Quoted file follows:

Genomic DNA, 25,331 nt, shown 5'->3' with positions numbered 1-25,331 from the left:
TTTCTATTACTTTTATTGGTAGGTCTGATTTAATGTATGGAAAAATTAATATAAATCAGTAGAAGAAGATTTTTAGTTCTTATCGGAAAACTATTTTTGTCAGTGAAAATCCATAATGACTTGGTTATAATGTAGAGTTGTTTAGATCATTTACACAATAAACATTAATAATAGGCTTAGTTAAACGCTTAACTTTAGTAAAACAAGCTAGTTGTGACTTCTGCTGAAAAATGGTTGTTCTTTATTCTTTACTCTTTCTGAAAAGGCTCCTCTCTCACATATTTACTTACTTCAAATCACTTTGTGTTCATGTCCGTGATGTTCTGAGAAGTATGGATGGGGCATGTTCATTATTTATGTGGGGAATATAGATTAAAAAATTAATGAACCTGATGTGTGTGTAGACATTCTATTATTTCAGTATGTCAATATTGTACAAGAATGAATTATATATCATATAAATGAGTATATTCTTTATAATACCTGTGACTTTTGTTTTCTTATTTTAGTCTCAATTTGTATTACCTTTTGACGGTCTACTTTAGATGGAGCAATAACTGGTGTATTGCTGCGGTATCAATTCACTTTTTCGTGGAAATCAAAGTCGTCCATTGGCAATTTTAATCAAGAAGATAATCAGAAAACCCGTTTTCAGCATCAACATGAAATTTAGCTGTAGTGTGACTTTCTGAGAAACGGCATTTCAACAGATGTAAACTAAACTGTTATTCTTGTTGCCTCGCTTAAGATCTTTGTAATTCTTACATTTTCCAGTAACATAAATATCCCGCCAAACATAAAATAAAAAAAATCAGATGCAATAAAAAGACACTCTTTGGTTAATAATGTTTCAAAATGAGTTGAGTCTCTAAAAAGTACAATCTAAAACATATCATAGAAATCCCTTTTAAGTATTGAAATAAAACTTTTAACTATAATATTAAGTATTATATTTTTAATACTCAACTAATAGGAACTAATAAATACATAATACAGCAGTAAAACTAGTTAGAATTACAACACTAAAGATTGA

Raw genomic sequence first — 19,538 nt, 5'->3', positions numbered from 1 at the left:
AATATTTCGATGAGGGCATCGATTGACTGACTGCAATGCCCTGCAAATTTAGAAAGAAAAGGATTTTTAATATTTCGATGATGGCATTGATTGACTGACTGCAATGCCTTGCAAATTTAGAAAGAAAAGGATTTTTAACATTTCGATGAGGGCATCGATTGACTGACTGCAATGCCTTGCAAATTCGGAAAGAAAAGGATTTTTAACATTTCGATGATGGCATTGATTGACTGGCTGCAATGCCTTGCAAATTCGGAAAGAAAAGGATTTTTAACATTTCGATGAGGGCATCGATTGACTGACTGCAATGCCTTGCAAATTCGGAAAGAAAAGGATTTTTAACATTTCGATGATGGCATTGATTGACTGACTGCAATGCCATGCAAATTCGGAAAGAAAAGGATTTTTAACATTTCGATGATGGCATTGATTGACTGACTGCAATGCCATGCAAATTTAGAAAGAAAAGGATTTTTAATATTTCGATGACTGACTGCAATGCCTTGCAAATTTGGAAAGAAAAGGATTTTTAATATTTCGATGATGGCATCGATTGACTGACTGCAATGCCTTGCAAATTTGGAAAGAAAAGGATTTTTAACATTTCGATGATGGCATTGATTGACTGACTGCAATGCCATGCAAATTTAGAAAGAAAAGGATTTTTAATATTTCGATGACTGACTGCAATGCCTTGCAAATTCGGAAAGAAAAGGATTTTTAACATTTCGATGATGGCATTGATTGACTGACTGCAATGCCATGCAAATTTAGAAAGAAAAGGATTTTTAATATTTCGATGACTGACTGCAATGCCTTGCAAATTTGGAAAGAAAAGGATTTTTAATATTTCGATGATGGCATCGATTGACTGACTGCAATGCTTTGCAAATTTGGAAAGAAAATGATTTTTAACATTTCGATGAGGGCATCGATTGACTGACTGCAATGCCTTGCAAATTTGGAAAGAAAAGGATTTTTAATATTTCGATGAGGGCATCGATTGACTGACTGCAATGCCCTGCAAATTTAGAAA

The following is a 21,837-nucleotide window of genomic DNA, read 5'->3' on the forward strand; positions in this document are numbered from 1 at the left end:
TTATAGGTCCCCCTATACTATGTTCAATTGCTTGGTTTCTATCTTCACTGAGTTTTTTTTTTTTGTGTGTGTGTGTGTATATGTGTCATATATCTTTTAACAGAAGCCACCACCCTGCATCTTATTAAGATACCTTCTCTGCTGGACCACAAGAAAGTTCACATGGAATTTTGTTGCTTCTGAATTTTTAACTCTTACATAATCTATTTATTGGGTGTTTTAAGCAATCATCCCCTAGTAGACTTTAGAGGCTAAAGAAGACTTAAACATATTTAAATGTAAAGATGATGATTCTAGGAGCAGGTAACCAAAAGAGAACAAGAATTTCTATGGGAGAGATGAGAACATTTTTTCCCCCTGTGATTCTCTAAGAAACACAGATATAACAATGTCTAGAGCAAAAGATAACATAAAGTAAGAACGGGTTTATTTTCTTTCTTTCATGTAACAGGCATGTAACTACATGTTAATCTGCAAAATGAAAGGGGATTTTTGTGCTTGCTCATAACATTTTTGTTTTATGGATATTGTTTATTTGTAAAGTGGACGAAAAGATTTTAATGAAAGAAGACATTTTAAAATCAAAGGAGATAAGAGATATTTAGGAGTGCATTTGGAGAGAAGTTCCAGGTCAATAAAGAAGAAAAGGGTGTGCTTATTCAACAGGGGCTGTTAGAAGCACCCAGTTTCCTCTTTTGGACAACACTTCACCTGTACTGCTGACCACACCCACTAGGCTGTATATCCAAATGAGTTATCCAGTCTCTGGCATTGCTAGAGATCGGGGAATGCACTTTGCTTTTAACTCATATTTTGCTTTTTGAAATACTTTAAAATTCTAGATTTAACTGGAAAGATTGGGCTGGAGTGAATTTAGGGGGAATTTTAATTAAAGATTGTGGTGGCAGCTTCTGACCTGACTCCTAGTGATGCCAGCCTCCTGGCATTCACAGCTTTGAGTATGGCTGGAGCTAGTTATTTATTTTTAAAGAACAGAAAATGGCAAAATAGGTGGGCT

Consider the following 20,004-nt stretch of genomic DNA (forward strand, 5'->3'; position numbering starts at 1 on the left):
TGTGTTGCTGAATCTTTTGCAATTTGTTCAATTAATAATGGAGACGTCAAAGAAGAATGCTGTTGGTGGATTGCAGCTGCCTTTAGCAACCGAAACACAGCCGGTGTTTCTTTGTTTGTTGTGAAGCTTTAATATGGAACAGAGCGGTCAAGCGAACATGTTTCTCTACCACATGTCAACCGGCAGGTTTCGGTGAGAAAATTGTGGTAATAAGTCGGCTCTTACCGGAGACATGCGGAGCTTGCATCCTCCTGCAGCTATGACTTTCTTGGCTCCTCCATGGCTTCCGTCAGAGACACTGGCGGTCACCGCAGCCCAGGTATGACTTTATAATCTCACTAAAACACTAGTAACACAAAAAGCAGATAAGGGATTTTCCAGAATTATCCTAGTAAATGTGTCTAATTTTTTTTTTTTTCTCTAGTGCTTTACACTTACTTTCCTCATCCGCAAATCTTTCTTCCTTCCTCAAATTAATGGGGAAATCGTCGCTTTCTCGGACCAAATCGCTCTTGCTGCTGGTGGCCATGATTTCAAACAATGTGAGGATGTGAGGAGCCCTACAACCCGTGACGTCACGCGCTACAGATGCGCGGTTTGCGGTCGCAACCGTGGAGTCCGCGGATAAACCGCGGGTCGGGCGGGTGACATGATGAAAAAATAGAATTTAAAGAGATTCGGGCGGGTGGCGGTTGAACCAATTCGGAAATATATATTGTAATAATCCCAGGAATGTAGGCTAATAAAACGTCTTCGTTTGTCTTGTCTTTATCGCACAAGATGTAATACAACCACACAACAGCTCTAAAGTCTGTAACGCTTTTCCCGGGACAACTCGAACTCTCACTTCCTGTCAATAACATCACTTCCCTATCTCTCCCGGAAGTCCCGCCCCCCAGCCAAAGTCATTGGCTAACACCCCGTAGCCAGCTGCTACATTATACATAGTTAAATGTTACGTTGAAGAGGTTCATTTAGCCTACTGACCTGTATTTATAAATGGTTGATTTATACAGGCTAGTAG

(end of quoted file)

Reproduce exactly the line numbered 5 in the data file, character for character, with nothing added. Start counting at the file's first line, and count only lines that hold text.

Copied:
The following is a 21,837-nucleotide window of genomic DNA, read 5'->3' on the forward strand; positions in this document are numbered from 1 at the left end: